In March 2022, a China Eastern Boeing 737 crashed while operating a domestic flight in China, killing all 132 people onboard. While we knew that the plane had entered a nosedive, we haven’t known much about what caused that… until now.
China Eastern Boeing 737 nosedive was intentional
The Wall Street Journal is reporting an update regarding the crash of China Eastern flight MU5735, which was scheduled to operate from Kunming (KMG) to Guangzhou (CAN). According to US officials familiar with the matter, data from the black box suggests that someone in the cockpit intentionally caused the plane to crash, by pushing the controls in a way that forced the plane into a nosedive.
Currently the focus is on the pilots, though it’s not yet known for sure if it was one of the pilots who made the inputs that caused the nosedive, or if there may have been someone else in the cockpit. I imagine those details will be figured out over time as well.
This news is simultaneously reassuring and terrifying:
- On the one hand, the Boeing 737-800 is one of the safest planes in the sky, and it’s good to know that there didn’t seem to be a mechanical issue that caused the plane to crash
- On the other hand, it’s terrifying to think that someone wouldn’t just take their own life, but also the lives of so many other people
Many airlines have eliminated the two-person cockpit rule
I’m not generally someone who is concerned too much with airline safety, since even the least safe airline is safer than most other forms of transportation (and in this case China Eastern actually has a very good safety record).
From a safety perspective, personally the thing that gives me the most pause when boarding a flight is the mental health of pilots. I tend to think that aviation is so safe because we learn from virtually every incident. Over the years there have been a countless number of planes that have been crashed intentionally, yet I feel like this is one area where not many lessons have been learned:
- When planes are intentionally crashed by pilots, it’s almost always when there’s just one person in the cockpit (typically while the other pilot is stretching their legs or using the bathroom)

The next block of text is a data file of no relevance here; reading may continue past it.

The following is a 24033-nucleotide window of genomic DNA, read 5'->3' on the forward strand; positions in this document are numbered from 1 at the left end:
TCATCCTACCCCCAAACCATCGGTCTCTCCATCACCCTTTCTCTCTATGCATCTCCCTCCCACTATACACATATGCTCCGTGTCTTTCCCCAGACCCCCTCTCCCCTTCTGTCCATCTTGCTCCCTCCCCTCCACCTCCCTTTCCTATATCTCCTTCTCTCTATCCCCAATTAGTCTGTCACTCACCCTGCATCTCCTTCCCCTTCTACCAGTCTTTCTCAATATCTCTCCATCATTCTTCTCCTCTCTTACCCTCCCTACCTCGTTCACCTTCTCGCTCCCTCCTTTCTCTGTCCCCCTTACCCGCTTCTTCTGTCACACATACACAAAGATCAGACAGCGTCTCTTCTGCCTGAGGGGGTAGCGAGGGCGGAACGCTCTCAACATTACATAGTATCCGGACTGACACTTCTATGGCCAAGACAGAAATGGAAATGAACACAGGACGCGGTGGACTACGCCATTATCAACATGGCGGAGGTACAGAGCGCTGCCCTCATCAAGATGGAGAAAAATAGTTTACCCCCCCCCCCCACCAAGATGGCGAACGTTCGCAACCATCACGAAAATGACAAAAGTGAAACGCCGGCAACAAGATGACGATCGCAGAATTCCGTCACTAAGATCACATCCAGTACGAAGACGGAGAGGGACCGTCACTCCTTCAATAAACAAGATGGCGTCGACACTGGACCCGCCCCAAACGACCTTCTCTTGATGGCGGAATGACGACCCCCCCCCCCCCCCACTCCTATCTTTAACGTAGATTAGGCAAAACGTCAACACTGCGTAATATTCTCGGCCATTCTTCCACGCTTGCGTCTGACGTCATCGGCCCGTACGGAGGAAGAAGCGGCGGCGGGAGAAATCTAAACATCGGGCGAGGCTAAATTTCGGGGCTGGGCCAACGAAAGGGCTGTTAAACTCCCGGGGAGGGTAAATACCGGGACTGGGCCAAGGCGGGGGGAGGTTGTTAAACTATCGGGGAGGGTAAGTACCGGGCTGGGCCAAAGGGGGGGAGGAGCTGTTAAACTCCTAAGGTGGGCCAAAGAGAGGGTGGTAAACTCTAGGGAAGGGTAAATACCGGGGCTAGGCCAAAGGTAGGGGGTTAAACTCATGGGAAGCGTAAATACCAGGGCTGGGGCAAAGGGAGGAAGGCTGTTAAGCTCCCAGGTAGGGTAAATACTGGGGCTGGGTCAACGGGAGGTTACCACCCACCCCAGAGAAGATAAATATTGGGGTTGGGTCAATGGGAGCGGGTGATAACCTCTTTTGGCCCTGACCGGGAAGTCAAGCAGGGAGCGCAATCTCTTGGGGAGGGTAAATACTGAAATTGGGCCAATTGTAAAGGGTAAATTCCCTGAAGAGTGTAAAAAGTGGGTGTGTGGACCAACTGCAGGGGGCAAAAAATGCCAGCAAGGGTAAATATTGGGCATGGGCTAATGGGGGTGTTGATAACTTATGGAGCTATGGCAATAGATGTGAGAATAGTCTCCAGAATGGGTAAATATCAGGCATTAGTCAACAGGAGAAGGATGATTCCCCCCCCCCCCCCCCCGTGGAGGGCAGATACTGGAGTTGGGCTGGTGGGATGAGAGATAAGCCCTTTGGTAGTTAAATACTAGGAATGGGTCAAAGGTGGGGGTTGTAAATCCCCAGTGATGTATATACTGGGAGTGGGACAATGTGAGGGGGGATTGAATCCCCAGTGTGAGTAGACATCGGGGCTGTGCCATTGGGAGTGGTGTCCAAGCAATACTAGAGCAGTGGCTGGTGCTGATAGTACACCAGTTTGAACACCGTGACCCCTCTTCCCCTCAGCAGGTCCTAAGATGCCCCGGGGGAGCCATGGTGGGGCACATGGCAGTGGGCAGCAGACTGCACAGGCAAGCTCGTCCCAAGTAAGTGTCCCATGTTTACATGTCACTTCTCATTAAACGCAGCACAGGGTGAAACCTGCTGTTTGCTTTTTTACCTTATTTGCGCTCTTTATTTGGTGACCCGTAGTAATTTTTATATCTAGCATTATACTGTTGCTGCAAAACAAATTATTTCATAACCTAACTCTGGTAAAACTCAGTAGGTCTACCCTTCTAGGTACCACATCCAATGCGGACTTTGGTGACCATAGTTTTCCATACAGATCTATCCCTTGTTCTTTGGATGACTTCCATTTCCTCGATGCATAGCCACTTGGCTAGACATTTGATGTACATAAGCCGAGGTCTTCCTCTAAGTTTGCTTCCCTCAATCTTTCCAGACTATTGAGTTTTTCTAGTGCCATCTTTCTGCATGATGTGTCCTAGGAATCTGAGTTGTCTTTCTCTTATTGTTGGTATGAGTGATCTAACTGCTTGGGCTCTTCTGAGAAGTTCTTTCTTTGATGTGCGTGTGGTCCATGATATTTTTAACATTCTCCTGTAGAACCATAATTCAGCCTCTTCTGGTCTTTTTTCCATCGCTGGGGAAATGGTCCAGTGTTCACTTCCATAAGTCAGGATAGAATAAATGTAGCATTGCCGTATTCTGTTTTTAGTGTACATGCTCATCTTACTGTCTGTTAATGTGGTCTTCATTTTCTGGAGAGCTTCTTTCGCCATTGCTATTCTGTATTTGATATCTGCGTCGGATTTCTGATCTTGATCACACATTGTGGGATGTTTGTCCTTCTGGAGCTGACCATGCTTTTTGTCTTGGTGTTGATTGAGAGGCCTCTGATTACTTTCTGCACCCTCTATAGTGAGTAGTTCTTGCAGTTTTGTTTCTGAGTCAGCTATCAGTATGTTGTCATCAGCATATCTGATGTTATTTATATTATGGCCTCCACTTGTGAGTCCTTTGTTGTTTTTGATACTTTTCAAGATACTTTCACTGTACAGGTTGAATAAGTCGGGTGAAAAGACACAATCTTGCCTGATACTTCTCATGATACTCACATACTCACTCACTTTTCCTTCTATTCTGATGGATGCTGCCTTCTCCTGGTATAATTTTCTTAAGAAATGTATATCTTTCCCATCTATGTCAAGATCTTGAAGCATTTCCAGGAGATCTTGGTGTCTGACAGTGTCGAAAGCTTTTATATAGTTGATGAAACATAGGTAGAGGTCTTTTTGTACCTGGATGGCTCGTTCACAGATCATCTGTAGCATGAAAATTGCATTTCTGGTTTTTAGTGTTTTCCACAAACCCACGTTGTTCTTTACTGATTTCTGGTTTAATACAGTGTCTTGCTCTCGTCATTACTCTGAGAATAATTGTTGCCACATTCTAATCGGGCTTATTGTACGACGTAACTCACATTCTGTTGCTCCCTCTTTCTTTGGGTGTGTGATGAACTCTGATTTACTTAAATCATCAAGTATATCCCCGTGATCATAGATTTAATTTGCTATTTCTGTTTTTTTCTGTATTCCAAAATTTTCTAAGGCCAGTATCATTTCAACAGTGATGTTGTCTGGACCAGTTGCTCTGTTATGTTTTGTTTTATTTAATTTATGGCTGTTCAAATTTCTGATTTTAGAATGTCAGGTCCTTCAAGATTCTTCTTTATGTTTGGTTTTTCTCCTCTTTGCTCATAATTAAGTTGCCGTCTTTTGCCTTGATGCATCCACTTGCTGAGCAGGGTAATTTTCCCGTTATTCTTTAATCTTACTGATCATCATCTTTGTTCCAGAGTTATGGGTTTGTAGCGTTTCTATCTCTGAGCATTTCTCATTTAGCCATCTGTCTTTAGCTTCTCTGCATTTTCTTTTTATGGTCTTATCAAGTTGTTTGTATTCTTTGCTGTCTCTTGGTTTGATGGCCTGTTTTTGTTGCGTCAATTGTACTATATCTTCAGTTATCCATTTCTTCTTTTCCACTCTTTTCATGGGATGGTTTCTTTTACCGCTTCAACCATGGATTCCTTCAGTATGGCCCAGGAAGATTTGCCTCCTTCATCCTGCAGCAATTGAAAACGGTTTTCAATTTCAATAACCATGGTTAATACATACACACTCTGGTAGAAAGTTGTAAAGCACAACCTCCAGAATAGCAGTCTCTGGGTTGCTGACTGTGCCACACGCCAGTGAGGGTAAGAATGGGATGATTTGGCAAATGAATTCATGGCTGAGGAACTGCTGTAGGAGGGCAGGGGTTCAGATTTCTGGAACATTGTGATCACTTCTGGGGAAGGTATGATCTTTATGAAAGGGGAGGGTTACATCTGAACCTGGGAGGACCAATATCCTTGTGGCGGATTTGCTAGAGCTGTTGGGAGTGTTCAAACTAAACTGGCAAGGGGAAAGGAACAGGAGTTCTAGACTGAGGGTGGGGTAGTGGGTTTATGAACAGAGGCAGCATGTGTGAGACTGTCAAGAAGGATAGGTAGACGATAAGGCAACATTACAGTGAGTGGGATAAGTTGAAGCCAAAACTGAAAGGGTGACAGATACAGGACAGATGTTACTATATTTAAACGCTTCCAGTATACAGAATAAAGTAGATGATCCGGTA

- Following the Germanwings crash in 2015, many airlines around the globe introduced a policy whereby there always need to be at least two people in the cockpit; that’s to say that if a pilot needs to use the restroom and there are no relief pilots, a flight attendant will enter the cockpit
- While many airlines introduced this policy at the time, so many airlines have quietly repealed it since then
For what it’s worth, this rule existed in the United States before the Germanwings crash. However, in many other parts of the world, such a policy was introduced in 2015, but then eliminated within a couple of years.
I’m not making these comments specific to this incident, because we don’t know what exactly happened. Rather I’m just sharing that pilot mental health is something that gives me pause, and I find it disappointing how many airlines have abolished the two person cockpit rule. I’m not sure if that was in any way a factor here, but I’m sure time will tell.
A China Eastern Boeing 737 tragically crashed in March 2022, killing all passengers onboard. Black box data now suggests that the crash may have been intentional, as it was inputs from the cockpit that made the plane enter a nosedive.
What do you make of this China Eastern Boeing 737 crash update?
(Featured image courtesy of Shadman Samee)